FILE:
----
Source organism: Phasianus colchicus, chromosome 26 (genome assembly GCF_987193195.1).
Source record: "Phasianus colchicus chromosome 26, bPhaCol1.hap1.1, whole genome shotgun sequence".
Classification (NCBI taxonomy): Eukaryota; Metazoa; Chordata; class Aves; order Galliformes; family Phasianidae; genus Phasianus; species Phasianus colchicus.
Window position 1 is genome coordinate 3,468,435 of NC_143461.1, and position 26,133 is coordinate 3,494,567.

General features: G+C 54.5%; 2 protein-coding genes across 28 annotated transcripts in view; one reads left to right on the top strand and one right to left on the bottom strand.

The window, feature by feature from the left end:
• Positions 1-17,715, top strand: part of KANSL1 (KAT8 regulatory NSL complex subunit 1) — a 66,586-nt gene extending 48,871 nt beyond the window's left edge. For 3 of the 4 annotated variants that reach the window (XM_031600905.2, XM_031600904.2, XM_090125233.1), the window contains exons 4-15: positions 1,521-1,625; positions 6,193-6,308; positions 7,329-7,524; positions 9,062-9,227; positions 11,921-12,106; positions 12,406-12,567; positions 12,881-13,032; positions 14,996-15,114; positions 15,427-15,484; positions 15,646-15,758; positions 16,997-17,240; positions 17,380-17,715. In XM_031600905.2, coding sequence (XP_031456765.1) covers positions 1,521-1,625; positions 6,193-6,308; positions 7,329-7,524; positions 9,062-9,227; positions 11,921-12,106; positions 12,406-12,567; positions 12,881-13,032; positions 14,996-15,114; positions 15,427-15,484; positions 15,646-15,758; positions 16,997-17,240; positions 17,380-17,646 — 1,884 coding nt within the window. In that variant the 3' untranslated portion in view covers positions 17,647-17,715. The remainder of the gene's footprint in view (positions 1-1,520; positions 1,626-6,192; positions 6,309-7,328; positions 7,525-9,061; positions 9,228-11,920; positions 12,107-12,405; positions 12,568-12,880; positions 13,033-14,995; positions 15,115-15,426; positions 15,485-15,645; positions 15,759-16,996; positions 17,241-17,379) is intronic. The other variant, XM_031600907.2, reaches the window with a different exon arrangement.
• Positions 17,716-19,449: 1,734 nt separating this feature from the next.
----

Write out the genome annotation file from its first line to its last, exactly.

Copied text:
Source organism: Phasianus colchicus, chromosome 26 (genome assembly GCF_987193195.1).
Source record: "Phasianus colchicus chromosome 26, bPhaCol1.hap1.1, whole genome shotgun sequence".
Classification (NCBI taxonomy): Eukaryota; Metazoa; Chordata; class Aves; order Galliformes; family Phasianidae; genus Phasianus; species Phasianus colchicus.
Window position 1 is genome coordinate 3,468,435 of NC_143461.1, and position 26,133 is coordinate 3,494,567.

General features: G+C 54.5%; 2 protein-coding genes across 28 annotated transcripts in view; one reads left to right on the top strand and one right to left on the bottom strand.

The window, feature by feature from the left end:
• Positions 1-17,715, top strand: part of KANSL1 (KAT8 regulatory NSL complex subunit 1) — a 66,586-nt gene extending 48,871 nt beyond the window's left edge. For 3 of the 4 annotated variants that reach the window (XM_031600905.2, XM_031600904.2, XM_090125233.1), the window contains exons 4-15: positions 1,521-1,625; positions 6,193-6,308; positions 7,329-7,524; positions 9,062-9,227; positions 11,921-12,106; positions 12,406-12,567; positions 12,881-13,032; positions 14,996-15,114; positions 15,427-15,484; positions 15,646-15,758; positions 16,997-17,240; positions 17,380-17,715. In XM_031600905.2, coding sequence (XP_031456765.1) covers positions 1,521-1,625; positions 6,193-6,308; positions 7,329-7,524; positions 9,062-9,227; positions 11,921-12,106; positions 12,406-12,567; positions 12,881-13,032; positions 14,996-15,114; positions 15,427-15,484; positions 15,646-15,758; positions 16,997-17,240; positions 17,380-17,646 — 1,884 coding nt within the window. In that variant the 3' untranslated portion in view covers positions 17,647-17,715. The remainder of the gene's footprint in view (positions 1-1,520; positions 1,626-6,192; positions 6,309-7,328; positions 7,525-9,061; positions 9,228-11,920; positions 12,107-12,405; positions 12,568-12,880; positions 13,033-14,995; positions 15,115-15,426; positions 15,485-15,645; positions 15,759-16,996; positions 17,241-17,379) is intronic. The other variant, XM_031600907.2, reaches the window with a different exon arrangement.
• Positions 17,716-19,449: 1,734 nt separating this feature from the next.